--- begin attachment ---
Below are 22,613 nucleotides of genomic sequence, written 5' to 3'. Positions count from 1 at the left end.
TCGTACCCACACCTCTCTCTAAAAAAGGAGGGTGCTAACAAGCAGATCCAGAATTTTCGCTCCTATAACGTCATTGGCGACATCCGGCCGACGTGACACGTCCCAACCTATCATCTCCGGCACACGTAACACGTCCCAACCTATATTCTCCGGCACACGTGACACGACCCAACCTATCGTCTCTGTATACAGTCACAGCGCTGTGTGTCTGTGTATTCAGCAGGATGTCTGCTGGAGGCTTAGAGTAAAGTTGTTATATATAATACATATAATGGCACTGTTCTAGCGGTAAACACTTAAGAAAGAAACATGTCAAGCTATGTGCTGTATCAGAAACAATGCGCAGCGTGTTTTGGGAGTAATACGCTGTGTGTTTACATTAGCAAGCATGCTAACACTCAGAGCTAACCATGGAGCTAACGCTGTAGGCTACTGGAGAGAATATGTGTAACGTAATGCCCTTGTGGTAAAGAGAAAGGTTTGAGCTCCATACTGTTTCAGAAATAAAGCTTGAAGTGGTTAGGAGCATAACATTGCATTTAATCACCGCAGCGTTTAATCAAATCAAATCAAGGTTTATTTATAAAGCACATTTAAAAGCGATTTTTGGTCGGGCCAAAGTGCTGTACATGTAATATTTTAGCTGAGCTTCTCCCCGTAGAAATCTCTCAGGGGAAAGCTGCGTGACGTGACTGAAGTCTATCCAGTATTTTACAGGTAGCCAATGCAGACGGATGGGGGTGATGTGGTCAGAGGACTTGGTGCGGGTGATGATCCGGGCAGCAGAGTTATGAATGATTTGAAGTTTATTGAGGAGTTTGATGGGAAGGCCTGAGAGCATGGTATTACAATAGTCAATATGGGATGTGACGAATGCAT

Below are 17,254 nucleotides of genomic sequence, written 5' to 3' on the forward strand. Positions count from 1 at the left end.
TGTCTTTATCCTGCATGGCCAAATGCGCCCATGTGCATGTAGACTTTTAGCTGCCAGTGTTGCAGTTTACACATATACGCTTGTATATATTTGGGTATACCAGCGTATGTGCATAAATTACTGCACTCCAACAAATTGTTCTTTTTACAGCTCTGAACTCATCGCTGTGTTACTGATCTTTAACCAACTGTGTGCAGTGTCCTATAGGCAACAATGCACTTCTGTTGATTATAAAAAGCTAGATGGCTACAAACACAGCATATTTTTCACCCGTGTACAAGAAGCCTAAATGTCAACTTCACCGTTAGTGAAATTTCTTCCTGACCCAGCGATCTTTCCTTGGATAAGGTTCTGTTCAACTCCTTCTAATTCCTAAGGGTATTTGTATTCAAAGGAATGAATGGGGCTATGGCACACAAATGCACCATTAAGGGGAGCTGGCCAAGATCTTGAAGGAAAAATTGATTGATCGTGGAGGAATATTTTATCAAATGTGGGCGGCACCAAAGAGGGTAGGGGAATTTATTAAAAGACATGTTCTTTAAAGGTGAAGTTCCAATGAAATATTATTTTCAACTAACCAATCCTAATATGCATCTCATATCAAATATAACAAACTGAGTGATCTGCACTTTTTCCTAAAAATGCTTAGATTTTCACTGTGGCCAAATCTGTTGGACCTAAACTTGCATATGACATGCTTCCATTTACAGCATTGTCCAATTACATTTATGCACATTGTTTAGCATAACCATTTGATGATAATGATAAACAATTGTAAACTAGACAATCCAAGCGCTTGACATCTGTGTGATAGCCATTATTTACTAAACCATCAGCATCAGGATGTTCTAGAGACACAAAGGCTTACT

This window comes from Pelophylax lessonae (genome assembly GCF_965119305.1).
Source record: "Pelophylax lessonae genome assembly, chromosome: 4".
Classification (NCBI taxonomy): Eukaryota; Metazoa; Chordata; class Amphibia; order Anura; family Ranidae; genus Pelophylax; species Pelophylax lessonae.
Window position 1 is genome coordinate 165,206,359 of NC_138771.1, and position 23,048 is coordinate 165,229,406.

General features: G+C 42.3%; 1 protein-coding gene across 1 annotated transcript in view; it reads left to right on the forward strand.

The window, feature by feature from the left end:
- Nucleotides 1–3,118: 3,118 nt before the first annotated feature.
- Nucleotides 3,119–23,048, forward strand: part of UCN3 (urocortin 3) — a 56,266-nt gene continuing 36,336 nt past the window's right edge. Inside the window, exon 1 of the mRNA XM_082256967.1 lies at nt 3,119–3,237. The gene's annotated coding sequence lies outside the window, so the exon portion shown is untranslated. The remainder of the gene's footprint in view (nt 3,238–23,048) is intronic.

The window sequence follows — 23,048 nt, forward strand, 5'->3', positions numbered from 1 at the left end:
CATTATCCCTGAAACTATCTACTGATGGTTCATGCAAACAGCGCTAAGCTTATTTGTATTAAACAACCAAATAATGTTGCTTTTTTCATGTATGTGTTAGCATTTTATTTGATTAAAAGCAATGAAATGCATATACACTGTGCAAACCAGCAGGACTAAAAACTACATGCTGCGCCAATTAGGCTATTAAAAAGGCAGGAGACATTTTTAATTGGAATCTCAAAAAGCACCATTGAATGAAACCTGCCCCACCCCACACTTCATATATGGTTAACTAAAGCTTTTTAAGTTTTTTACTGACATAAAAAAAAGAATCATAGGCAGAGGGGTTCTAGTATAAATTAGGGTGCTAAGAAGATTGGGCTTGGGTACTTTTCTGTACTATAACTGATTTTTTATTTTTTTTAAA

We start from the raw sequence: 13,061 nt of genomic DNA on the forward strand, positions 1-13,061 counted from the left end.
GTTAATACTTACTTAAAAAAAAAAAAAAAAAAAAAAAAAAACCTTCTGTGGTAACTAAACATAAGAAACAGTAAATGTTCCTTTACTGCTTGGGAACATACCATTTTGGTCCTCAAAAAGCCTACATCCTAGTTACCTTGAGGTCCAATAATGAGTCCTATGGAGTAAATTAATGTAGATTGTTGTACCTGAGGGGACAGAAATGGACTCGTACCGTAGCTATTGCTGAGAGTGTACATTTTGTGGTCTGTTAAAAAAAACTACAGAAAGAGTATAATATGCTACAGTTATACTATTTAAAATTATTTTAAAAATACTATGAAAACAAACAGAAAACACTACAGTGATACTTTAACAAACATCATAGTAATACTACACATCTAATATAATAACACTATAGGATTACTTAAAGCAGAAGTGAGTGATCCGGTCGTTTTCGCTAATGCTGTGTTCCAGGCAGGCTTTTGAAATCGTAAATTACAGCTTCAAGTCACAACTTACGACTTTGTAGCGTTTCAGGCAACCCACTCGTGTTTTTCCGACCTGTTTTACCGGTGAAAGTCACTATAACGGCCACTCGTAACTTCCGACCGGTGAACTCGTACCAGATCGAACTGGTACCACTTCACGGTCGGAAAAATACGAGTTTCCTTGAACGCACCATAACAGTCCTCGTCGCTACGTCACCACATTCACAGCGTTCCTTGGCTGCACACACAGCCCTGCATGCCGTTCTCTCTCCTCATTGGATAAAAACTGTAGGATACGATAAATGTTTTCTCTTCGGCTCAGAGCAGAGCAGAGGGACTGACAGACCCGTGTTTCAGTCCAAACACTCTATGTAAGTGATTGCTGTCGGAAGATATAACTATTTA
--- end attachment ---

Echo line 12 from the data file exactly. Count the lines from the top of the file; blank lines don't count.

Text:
- Nucleotides 3,119–23,048, forward strand: part of UCN3 (urocortin 3) — a 56,266-nt gene continuing 36,336 nt past the window's right edge. Inside the window, exon 1 of the mRNA XM_082256967.1 lies at nt 3,119–3,237. The gene's annotated coding sequence lies outside the window, so the exon portion shown is untranslated. The remainder of the gene's footprint in view (nt 3,238–23,048) is intronic.